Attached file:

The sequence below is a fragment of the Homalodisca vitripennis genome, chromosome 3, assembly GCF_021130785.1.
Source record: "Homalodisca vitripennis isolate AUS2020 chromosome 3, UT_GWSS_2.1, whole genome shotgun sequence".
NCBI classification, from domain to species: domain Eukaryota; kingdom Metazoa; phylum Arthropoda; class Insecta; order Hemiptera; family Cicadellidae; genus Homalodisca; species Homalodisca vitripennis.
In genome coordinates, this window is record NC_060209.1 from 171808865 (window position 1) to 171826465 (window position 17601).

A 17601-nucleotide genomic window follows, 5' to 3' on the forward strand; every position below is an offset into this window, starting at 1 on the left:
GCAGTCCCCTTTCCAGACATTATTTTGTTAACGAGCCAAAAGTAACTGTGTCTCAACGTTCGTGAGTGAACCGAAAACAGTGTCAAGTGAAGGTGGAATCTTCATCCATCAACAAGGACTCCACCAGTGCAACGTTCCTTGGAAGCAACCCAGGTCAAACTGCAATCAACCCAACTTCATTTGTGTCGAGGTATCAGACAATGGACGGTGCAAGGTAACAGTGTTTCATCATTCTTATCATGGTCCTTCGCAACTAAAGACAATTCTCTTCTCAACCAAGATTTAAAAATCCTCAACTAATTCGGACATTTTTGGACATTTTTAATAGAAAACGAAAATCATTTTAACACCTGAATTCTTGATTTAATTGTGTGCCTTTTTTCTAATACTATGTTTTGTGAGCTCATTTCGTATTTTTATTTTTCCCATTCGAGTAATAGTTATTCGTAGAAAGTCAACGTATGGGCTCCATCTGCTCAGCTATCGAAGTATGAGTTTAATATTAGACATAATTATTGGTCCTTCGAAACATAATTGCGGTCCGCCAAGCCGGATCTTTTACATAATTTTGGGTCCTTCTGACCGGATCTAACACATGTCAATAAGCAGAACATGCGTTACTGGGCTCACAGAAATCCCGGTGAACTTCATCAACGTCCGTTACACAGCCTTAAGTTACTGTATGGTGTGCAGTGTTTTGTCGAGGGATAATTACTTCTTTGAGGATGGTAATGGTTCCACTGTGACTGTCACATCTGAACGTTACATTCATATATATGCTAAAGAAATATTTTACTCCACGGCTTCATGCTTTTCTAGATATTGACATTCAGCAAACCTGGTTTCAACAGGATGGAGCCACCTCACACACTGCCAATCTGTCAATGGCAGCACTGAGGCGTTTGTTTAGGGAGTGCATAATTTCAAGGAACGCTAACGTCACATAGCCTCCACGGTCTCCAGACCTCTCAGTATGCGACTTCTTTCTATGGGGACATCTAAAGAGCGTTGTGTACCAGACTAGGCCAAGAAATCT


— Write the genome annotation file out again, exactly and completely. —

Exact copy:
The sequence below is a fragment of the Homalodisca vitripennis genome, chromosome 3, assembly GCF_021130785.1.
Source record: "Homalodisca vitripennis isolate AUS2020 chromosome 3, UT_GWSS_2.1, whole genome shotgun sequence".
NCBI classification, from domain to species: domain Eukaryota; kingdom Metazoa; phylum Arthropoda; class Insecta; order Hemiptera; family Cicadellidae; genus Homalodisca; species Homalodisca vitripennis.
In genome coordinates, this window is record NC_060209.1 from 171808865 (window position 1) to 171826465 (window position 17601).

A 17601-nucleotide genomic window follows, 5' to 3' on the forward strand; every position below is an offset into this window, starting at 1 on the left:
GCAGTCCCCTTTCCAGACATTATTTTGTTAACGAGCCAAAAGTAACTGTGTCTCAACGTTCGTGAGTGAACCGAAAACAGTGTCAAGTGAAGGTGGAATCTTCATCCATCAACAAGGACTCCACCAGTGCAACGTTCCTTGGAAGCAACCCAGGTCAAACTGCAATCAACCCAACTTCATTTGTGTCGAGGTATCAGACAATGGACGGTGCAAGGTAACAGTGTTTCATCATTCTTATCATGGTCCTTCGCAACTAAAGACAATTCTCTTCTCAACCAAGATTTAAAAATCCTCAACTAATTCGGACATTTTTGGACATTTTTAATAGAAAACGAAAATCATTTTAACACCTGAATTCTTGATTTAATTGTGTGCCTTTTTTCTAATACTATGTTTTGTGAGCTCATTTCGTATTTTTATTTTTCCCATTCGAGTAATAGTTATTCGTAGAAAGTCAACGTATGGGCTCCATCTGCTCAGCTATCGAAGTATGAGTTTAATATTAGACATAATTATTGGTCCTTCGAAACATAATTGCGGTCCGCCAAGCCGGATCTTTTACATAATTTTGGGTCCTTCTGACCGGATCTAACACATGTCAATAAGCAGAACATGCGTTACTGGGCTCACAGAAATCCCGGTGAACTTCATCAACGTCCGTTACACAGCCTTAAGTTACTGTATGGTGTGCAGTGTTTTGTCGAGGGATAATTACTTCTTTGAGGATGGTAATGGTTCCACTGTGACTGTCACATCTGAACGTTACATTCATATATATGCTAAAGAAATATTTTACTCCACGGCTTCATGCTTTTCTAGATATTGACATTCAGCAAACCTGGTTTCAACAGGATGGAGCCACCTCACACACTGCCAATCTGTCAATGGCAGCACTGAGGCGTTTGTTTAGGGAGTGCATAATTTCAAGGAACGCTAACGTCACATAGCCTCCACGGTCTCCAGACCTCTCAGTATGCGACTTCTTTCTATGGGGACATCTAAAGAGCGTTGTGTACCAGACTAGGCCAAGAAATCT